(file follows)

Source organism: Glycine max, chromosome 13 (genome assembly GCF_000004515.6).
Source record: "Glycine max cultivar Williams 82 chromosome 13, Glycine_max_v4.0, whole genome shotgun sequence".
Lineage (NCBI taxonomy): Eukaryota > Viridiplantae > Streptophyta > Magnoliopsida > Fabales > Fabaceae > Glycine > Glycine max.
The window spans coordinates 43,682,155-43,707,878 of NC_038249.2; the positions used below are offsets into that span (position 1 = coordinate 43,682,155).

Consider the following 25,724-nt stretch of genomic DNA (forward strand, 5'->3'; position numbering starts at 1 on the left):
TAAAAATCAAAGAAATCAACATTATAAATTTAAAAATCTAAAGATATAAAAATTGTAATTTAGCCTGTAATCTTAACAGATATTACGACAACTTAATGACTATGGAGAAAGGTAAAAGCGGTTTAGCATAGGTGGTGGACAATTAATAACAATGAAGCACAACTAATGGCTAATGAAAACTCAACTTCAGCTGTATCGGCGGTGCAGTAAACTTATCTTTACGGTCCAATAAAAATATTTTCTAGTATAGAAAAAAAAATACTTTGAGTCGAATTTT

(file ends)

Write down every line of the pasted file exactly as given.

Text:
Source organism: Glycine max, chromosome 13 (genome assembly GCF_000004515.6).
Source record: "Glycine max cultivar Williams 82 chromosome 13, Glycine_max_v4.0, whole genome shotgun sequence".
Lineage (NCBI taxonomy): Eukaryota > Viridiplantae > Streptophyta > Magnoliopsida > Fabales > Fabaceae > Glycine > Glycine max.
The window spans coordinates 43,682,155-43,707,878 of NC_038249.2; the positions used below are offsets into that span (position 1 = coordinate 43,682,155).

Consider the following 25,724-nt stretch of genomic DNA (forward strand, 5'->3'; position numbering starts at 1 on the left):
TAAAAATCAAAGAAATCAACATTATAAATTTAAAAATCTAAAGATATAAAAATTGTAATTTAGCCTGTAATCTTAACAGATATTACGACAACTTAATGACTATGGAGAAAGGTAAAAGCGGTTTAGCATAGGTGGTGGACAATTAATAACAATGAAGCACAACTAATGGCTAATGAAAACTCAACTTCAGCTGTATCGGCGGTGCAGTAAACTTATCTTTACGGTCCAATAAAAATATTTTCTAGTATAGAAAAAAAAATACTTTGAGTCGAATTTT